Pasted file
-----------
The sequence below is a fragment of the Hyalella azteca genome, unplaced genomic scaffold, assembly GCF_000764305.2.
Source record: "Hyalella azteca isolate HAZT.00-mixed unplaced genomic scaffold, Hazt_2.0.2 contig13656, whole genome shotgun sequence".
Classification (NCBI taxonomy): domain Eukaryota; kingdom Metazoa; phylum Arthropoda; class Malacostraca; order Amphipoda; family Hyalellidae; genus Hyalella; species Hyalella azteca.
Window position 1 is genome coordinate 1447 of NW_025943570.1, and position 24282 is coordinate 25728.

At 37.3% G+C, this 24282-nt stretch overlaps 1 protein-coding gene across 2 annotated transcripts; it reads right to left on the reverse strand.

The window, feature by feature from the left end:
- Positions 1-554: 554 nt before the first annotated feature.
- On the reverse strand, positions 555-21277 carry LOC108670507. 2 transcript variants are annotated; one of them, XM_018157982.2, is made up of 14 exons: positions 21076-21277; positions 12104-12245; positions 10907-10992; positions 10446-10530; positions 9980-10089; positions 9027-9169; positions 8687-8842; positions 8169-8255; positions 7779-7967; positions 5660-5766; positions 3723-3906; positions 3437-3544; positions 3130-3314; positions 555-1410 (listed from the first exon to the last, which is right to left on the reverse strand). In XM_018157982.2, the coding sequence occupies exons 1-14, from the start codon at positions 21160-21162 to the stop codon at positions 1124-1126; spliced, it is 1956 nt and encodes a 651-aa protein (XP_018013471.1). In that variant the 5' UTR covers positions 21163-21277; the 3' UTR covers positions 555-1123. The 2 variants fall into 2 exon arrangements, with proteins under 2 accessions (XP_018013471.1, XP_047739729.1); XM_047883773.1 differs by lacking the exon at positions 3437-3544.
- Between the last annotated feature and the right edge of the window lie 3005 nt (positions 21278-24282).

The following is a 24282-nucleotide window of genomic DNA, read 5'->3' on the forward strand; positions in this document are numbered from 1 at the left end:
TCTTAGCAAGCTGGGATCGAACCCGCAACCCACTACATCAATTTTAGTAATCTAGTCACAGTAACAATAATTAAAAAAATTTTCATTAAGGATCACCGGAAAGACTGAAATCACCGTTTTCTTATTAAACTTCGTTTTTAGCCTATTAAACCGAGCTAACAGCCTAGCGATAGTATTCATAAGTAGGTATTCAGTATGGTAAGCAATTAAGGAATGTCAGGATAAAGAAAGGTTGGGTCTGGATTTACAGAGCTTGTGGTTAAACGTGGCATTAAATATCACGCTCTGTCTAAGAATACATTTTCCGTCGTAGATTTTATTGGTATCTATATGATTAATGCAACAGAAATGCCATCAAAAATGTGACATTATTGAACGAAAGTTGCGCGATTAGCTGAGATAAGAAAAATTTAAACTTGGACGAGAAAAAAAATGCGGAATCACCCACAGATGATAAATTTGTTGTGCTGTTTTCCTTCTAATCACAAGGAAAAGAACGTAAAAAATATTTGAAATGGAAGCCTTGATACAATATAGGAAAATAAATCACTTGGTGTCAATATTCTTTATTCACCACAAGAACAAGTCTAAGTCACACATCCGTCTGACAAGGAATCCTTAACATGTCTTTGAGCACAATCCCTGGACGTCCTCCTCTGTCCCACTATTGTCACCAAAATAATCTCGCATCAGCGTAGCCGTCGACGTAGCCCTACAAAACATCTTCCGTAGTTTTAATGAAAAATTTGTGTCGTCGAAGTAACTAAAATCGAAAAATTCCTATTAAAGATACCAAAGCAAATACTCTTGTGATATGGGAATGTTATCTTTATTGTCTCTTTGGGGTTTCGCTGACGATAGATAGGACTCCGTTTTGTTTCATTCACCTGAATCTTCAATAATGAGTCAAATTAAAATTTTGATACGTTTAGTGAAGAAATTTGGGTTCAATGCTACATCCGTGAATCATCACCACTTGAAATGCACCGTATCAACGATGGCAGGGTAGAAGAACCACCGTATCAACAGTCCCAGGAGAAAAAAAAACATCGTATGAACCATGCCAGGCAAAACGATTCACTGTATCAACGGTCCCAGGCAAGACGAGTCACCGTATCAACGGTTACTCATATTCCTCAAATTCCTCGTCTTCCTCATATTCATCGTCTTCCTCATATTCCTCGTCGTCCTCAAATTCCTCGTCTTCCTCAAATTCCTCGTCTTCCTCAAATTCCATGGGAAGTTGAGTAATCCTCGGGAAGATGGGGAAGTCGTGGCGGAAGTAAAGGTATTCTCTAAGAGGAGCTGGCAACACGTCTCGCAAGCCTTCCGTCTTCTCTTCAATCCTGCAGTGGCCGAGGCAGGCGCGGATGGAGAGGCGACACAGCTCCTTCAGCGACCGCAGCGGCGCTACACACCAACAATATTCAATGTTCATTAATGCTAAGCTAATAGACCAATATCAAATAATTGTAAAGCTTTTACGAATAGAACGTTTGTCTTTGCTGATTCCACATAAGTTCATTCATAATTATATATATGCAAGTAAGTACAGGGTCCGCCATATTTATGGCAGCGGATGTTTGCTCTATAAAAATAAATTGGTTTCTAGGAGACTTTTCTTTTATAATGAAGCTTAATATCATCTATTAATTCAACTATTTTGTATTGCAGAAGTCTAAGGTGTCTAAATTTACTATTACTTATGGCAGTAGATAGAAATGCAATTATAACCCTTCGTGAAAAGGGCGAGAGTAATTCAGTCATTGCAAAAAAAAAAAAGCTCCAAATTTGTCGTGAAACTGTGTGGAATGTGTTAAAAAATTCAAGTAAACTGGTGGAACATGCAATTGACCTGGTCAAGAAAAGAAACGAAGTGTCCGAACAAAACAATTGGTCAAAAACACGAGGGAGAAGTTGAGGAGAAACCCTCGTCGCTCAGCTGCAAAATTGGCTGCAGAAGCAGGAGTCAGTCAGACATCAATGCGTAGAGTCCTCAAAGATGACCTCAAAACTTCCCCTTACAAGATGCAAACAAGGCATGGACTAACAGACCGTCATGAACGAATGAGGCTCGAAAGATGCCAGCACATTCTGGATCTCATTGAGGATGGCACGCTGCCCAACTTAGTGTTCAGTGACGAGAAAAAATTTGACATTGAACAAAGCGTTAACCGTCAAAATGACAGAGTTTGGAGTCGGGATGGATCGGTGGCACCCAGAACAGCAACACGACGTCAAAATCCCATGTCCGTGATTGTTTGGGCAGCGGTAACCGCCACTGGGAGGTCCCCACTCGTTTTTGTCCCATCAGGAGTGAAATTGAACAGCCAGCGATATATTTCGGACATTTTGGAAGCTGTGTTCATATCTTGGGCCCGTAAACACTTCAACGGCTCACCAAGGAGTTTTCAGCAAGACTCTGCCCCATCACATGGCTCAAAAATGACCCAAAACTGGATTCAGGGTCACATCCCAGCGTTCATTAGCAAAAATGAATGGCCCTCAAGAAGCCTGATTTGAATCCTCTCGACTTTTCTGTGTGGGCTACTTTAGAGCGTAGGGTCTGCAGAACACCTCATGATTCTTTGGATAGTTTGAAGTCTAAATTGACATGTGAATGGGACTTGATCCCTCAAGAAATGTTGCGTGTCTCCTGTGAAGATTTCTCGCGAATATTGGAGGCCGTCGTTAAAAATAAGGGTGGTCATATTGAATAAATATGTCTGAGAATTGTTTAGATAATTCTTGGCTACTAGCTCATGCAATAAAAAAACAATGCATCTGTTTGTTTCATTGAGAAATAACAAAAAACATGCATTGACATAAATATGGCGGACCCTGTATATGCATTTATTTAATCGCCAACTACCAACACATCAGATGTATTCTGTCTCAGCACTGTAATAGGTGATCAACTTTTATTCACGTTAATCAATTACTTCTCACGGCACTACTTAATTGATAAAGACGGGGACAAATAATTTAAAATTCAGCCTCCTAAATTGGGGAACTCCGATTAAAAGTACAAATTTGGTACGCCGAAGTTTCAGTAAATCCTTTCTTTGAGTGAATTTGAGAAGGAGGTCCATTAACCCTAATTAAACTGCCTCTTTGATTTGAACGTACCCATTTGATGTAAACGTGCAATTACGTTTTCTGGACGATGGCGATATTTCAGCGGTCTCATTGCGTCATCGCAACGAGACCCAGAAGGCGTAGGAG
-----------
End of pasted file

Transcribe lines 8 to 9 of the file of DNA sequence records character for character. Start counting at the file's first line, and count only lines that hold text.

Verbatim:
- On the reverse strand, positions 555-21277 carry LOC108670507. 2 transcript variants are annotated; one of them, XM_018157982.2, is made up of 14 exons: positions 21076-21277; positions 12104-12245; positions 10907-10992; positions 10446-10530; positions 9980-10089; positions 9027-9169; positions 8687-8842; positions 8169-8255; positions 7779-7967; positions 5660-5766; positions 3723-3906; positions 3437-3544; positions 3130-3314; positions 555-1410 (listed from the first exon to the last, which is right to left on the reverse strand). In XM_018157982.2, the coding sequence occupies exons 1-14, from the start codon at positions 21160-21162 to the stop codon at positions 1124-1126; spliced, it is 1956 nt and encodes a 651-aa protein (XP_018013471.1). In that variant the 5' UTR covers positions 21163-21277; the 3' UTR covers positions 555-1123. The 2 variants fall into 2 exon arrangements, with proteins under 2 accessions (XP_018013471.1, XP_047739729.1); XM_047883773.1 differs by lacking the exon at positions 3437-3544.
- Between the last annotated feature and the right edge of the window lie 3005 nt (positions 21278-24282).